Kariye leads Masjed As-Saber, a Portland mosque that had been infiltrated by an undercover informant months before his arrest. The operation was part of a case later known as the Portland Seven—one of the first major domestic terror prosecutions following 9/11. Kariye was never charged with a terrorism-related offense, but in the eyes of the federal government, he’s never been exonerated. Nearly 15 years after his initial arrest, both he and his Portland community continue to be the subject of intense interest from the government’s counterterrorism apparatus. In July, prosecutors moved to strip Kariye of his citizenship, claiming that he lied to immigration authorities about his alleged prior affiliations with terrorist groups.
Dig beneath the surface of the government’s portrait of Kariye, however, and it’s possible to see him not as a national-security threat but as an object of obsession—as well as a case study in the way that domestic counterterrorism operations since 9/11 have singled out Muslims for intrusive surveillance and selective prosecution, based on things they’ve said, people they’ve known, and things they could do in the future.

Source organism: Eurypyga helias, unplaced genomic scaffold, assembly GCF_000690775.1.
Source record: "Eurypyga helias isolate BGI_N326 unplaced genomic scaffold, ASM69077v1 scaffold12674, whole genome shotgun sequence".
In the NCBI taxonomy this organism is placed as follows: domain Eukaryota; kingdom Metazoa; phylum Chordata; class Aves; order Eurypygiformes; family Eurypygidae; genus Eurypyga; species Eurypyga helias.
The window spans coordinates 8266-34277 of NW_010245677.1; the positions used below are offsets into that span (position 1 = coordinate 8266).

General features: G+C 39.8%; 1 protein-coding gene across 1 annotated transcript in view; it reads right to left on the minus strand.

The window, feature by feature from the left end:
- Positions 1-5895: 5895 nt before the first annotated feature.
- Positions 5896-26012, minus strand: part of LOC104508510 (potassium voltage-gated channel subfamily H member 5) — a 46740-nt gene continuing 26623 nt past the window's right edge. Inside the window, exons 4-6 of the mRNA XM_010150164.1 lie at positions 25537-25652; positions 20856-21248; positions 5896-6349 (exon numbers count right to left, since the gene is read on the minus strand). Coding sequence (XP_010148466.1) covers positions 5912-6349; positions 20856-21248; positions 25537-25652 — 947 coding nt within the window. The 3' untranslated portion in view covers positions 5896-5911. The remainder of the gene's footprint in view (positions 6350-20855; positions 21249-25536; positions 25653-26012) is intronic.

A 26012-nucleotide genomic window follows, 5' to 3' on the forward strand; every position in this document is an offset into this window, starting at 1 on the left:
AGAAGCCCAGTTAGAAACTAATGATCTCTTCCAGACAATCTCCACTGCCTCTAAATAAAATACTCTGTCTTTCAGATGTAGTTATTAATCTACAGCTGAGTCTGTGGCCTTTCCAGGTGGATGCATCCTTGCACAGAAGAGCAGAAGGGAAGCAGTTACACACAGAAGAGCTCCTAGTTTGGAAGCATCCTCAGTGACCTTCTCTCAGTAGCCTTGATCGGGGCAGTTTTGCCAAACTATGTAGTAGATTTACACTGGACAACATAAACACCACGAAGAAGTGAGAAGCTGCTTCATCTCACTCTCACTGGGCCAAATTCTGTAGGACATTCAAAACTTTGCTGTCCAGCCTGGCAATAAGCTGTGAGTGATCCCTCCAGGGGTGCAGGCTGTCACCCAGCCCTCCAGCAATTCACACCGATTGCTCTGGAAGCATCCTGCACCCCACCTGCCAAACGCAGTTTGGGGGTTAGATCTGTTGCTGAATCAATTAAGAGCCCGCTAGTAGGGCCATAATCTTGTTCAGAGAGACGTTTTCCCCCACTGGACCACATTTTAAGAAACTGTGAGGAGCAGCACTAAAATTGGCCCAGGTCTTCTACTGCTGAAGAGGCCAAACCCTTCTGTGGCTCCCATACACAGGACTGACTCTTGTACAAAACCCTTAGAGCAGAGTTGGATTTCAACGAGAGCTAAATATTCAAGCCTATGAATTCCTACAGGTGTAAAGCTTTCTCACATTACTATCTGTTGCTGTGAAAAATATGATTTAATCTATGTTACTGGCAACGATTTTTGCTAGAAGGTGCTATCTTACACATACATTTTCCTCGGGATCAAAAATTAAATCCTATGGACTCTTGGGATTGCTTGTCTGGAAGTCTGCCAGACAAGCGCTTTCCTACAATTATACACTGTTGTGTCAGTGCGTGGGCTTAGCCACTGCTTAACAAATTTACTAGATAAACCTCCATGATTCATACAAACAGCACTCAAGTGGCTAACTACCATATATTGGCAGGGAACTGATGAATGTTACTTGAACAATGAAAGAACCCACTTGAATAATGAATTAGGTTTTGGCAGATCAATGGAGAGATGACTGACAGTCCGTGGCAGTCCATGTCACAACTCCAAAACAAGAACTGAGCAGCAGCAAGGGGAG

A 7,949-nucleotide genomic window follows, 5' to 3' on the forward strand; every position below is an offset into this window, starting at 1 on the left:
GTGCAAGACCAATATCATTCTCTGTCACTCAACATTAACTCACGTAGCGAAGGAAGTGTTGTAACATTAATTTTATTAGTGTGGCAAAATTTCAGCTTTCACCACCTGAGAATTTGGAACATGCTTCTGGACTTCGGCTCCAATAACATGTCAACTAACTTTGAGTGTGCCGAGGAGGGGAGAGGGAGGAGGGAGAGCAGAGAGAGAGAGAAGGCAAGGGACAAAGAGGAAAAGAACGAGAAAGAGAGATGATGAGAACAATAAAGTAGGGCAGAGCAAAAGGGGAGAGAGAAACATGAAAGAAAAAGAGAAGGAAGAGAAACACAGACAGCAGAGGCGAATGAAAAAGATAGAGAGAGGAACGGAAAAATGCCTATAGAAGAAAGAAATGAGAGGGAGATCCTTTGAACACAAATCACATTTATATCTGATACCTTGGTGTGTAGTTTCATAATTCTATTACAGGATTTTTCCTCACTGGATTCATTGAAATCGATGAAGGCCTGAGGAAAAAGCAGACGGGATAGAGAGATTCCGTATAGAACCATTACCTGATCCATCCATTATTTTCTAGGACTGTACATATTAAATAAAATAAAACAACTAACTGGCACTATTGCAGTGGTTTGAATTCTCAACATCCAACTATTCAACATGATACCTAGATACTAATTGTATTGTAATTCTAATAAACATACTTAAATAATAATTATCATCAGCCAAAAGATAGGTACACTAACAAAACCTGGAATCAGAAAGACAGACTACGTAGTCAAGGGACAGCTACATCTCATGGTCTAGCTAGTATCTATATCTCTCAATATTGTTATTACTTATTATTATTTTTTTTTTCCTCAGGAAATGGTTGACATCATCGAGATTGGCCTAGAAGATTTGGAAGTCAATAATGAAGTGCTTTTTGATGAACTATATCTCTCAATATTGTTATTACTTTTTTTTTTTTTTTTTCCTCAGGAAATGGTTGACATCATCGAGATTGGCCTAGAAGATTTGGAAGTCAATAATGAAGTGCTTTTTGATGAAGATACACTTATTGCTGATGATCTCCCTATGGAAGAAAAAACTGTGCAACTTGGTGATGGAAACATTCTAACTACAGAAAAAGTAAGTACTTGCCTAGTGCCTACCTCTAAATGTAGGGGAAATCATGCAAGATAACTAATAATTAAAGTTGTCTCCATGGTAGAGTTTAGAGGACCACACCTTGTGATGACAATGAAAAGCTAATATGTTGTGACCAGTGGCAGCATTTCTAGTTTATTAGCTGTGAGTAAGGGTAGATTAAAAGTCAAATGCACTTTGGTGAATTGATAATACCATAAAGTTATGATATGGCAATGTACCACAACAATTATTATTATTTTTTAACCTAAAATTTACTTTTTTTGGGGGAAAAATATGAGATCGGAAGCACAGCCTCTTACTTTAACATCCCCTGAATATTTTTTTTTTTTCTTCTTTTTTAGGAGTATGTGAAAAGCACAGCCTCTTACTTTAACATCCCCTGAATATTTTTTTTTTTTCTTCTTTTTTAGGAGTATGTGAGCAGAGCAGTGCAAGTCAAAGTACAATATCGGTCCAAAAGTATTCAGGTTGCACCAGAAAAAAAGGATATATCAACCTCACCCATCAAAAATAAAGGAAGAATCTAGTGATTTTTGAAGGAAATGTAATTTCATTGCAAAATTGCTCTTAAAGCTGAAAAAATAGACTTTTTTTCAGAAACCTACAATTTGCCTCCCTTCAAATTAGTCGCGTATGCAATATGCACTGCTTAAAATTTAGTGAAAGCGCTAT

In the wake of the recent mass shooting in San Bernardino, California, counterterrorism officials are recalibrating their strategy to better identify isolated threats. There have been calls for the increased surveillance of Muslim communities, based on an assumption that Islamic radicalism is more dangerous than other kinds. Kariye’s case presents something of a cautionary tale. It’s not clear that the relentless pursuit of the imam, as well as the seemingly lengthy surveillance of other worshippers at his mosque, has made Portland or the rest of the country any safer. Instead, it has alienated the Muslim community in Portland and discouraged it from cooperating with law enforcement.
“I don’t think there’s any room for debate that there’s been a disproportionate amount of attention paid to the Muslim community in Portland,” says Gadeir Abbas, an attorney at the Council on American-Islamic Relations (CAIR) who has represented several Oregon Muslims. “As far as I can tell, there’s nothing particularly distinctive about that Muslim community compared to the thousands of others across the US. The difference is the FBI’s approach.”
* * *